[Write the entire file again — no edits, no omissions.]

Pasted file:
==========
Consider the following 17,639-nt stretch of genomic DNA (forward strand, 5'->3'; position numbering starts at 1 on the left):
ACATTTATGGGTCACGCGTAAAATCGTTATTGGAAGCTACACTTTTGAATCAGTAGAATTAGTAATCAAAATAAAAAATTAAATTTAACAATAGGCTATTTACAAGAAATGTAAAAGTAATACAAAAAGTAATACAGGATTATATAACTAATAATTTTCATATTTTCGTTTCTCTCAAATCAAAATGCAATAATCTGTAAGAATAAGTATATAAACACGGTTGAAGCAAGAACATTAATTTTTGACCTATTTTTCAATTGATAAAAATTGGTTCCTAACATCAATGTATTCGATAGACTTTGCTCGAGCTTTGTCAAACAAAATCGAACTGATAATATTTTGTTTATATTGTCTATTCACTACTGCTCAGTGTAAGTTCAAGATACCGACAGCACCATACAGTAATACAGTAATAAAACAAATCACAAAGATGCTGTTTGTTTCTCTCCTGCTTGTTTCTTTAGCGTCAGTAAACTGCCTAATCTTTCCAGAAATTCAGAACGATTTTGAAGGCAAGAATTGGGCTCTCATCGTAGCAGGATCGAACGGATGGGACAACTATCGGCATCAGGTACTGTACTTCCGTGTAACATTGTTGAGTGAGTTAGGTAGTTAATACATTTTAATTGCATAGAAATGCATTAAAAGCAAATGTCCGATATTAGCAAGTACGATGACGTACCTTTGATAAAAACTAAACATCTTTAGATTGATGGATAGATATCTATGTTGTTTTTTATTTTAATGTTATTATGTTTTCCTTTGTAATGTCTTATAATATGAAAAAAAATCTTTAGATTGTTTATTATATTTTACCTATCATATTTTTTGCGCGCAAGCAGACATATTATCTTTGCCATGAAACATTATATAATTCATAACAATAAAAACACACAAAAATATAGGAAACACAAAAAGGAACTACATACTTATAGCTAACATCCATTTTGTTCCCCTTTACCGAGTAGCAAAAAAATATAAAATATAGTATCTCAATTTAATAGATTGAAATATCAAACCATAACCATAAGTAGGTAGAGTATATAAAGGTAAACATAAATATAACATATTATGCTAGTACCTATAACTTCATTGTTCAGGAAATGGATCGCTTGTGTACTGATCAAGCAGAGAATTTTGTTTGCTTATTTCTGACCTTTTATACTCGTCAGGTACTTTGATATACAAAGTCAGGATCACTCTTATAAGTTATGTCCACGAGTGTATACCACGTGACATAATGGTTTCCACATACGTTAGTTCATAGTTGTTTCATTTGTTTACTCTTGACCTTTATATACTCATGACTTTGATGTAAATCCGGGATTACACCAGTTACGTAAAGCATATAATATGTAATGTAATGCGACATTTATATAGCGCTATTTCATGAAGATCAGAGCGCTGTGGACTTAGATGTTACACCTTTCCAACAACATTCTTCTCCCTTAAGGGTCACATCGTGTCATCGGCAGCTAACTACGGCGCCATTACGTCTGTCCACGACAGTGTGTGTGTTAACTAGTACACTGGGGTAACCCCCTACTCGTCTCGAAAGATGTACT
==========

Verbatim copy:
Consider the following 17,639-nt stretch of genomic DNA (forward strand, 5'->3'; position numbering starts at 1 on the left):
ACATTTATGGGTCACGCGTAAAATCGTTATTGGAAGCTACACTTTTGAATCAGTAGAATTAGTAATCAAAATAAAAAATTAAATTTAACAATAGGCTATTTACAAGAAATGTAAAAGTAATACAAAAAGTAATACAGGATTATATAACTAATAATTTTCATATTTTCGTTTCTCTCAAATCAAAATGCAATAATCTGTAAGAATAAGTATATAAACACGGTTGAAGCAAGAACATTAATTTTTGACCTATTTTTCAATTGATAAAAATTGGTTCCTAACATCAATGTATTCGATAGACTTTGCTCGAGCTTTGTCAAACAAAATCGAACTGATAATATTTTGTTTATATTGTCTATTCACTACTGCTCAGTGTAAGTTCAAGATACCGACAGCACCATACAGTAATACAGTAATAAAACAAATCACAAAGATGCTGTTTGTTTCTCTCCTGCTTGTTTCTTTAGCGTCAGTAAACTGCCTAATCTTTCCAGAAATTCAGAACGATTTTGAAGGCAAGAATTGGGCTCTCATCGTAGCAGGATCGAACGGATGGGACAACTATCGGCATCAGGTACTGTACTTCCGTGTAACATTGTTGAGTGAGTTAGGTAGTTAATACATTTTAATTGCATAGAAATGCATTAAAAGCAAATGTCCGATATTAGCAAGTACGATGACGTACCTTTGATAAAAACTAAACATCTTTAGATTGATGGATAGATATCTATGTTGTTTTTTATTTTAATGTTATTATGTTTTCCTTTGTAATGTCTTATAATATGAAAAAAAATCTTTAGATTGTTTATTATATTTTACCTATCATATTTTTTGCGCGCAAGCAGACATATTATCTTTGCCATGAAACATTATATAATTCATAACAATAAAAACACACAAAAATATAGGAAACACAAAAAGGAACTACATACTTATAGCTAACATCCATTTTGTTCCCCTTTACCGAGTAGCAAAAAAATATAAAATATAGTATCTCAATTTAATAGATTGAAATATCAAACCATAACCATAAGTAGGTAGAGTATATAAAGGTAAACATAAATATAACATATTATGCTAGTACCTATAACTTCATTGTTCAGGAAATGGATCGCTTGTGTACTGATCAAGCAGAGAATTTTGTTTGCTTATTTCTGACCTTTTATACTCGTCAGGTACTTTGATATACAAAGTCAGGATCACTCTTATAAGTTATGTCCACGAGTGTATACCACGTGACATAATGGTTTCCACATACGTTAGTTCATAGTTGTTTCATTTGTTTACTCTTGACCTTTATATACTCATGACTTTGATGTAAATCCGGGATTACACCAGTTACGTAAAGCATATAATATGTAATGTAATGCGACATTTATATAGCGCTATTTCATGAAGATCAGAGCGCTGTGGACTTAGATGTTACACCTTTCCAACAACATTCTTCTCCCTTAAGGGTCACATCGTGTCATCGGCAGCTAACTACGGCGCCATTACGTCTGTCCACGACAGTGTGTGTGTTAACTAGTACACTGGGGTAACCCCCTACTCGTCTCGAAAGATGTACT